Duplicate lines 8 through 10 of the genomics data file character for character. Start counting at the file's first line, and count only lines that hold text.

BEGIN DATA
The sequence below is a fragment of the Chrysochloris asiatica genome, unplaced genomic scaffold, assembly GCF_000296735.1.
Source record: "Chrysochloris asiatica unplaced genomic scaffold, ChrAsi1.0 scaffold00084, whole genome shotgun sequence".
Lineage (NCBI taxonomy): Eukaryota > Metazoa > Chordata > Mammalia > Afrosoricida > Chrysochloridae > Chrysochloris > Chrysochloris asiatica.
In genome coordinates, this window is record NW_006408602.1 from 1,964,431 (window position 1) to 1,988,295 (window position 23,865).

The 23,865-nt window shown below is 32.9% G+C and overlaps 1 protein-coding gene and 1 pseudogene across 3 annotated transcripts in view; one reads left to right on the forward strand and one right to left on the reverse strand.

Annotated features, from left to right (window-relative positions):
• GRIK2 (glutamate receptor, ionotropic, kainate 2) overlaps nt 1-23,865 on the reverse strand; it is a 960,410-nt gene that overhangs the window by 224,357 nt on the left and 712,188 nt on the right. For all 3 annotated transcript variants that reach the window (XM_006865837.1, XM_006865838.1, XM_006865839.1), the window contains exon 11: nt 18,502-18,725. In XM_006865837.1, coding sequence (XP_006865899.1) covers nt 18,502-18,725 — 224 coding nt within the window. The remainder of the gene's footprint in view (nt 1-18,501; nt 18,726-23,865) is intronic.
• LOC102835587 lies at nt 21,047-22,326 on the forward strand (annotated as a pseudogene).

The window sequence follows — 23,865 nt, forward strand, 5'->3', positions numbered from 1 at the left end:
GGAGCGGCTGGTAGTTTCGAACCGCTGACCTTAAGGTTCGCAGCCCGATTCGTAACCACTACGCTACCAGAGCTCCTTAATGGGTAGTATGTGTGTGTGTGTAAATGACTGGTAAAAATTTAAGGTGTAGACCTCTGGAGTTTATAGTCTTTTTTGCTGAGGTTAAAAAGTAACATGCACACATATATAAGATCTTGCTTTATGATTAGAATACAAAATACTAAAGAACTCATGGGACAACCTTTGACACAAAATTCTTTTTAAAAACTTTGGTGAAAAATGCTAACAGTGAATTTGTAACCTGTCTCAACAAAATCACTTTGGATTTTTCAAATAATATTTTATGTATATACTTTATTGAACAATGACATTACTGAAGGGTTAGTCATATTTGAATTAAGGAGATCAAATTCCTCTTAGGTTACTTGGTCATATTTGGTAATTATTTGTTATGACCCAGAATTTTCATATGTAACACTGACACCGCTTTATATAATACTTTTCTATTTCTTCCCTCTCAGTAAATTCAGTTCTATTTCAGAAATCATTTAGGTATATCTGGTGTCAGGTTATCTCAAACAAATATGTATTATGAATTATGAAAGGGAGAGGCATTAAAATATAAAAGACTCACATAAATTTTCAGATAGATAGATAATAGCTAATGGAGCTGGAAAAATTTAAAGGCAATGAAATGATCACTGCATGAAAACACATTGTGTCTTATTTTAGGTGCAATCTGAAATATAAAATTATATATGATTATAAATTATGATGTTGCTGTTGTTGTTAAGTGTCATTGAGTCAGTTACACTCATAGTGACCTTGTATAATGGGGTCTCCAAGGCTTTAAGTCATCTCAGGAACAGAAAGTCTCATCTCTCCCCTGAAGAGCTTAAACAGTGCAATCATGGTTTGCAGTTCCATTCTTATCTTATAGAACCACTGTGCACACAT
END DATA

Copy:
• LOC102835587 lies at nt 21,047-22,326 on the forward strand (annotated as a pseudogene).

The window sequence follows — 23,865 nt, forward strand, 5'->3', positions numbered from 1 at the left end:
GGAGCGGCTGGTAGTTTCGAACCGCTGACCTTAAGGTTCGCAGCCCGATTCGTAACCACTACGCTACCAGAGCTCCTTAATGGGTAGTATGTGTGTGTGTGTAAATGACTGGTAAAAATTTAAGGTGTAGACCTCTGGAGTTTATAGTCTTTTTTGCTGAGGTTAAAAAGTAACATGCACACATATATAAGATCTTGCTTTATGATTAGAATACAAAATACTAAAGAACTCATGGGACAACCTTTGACACAAAATTCTTTTTAAAAACTTTGGTGAAAAATGCTAACAGTGAATTTGTAACCTGTCTCAACAAAATCACTTTGGATTTTTCAAATAATATTTTATGTATATACTTTATTGAACAATGACATTACTGAAGGGTTAGTCATATTTGAATTAAGGAGATCAAATTCCTCTTAGGTTACTTGGTCATATTTGGTAATTATTTGTTATGACCCAGAATTTTCATATGTAACACTGACACCGCTTTATATAATACTTTTCTATTTCTTCCCTCTCAGTAAATTCAGTTCTATTTCAGAAATCATTTAGGTATATCTGGTGTCAGGTTATCTCAAACAAATATGTATTATGAATTATGAAAGGGAGAGGCATTAAAATATAAAAGACTCACATAAATTTTCAGATAGATAGATAATAGCTAATGGAGCTGGAAAAATTTAAAGGCAATGAAATGATCACTGCATGAAAACACATTGTGTCTTATTTTAGGTGCAATCTGAAATATAAAATTATATATGATTATAAATTATGATGTTGCTGTTGTTGTTAAGTGTCATTGAGTCAGTTACACTCATAGTGACCTTGTATAATGGGGTCTCCAAGGCTTTAAGTCATCTCAGGAACAGAAAGTCTCATCTCTCCCCTGAAGAGCTTAAACAGTGCAATCATGGTTTGCAGTTCCATTCTTATCTTATAGAACCACTGTGCACACAT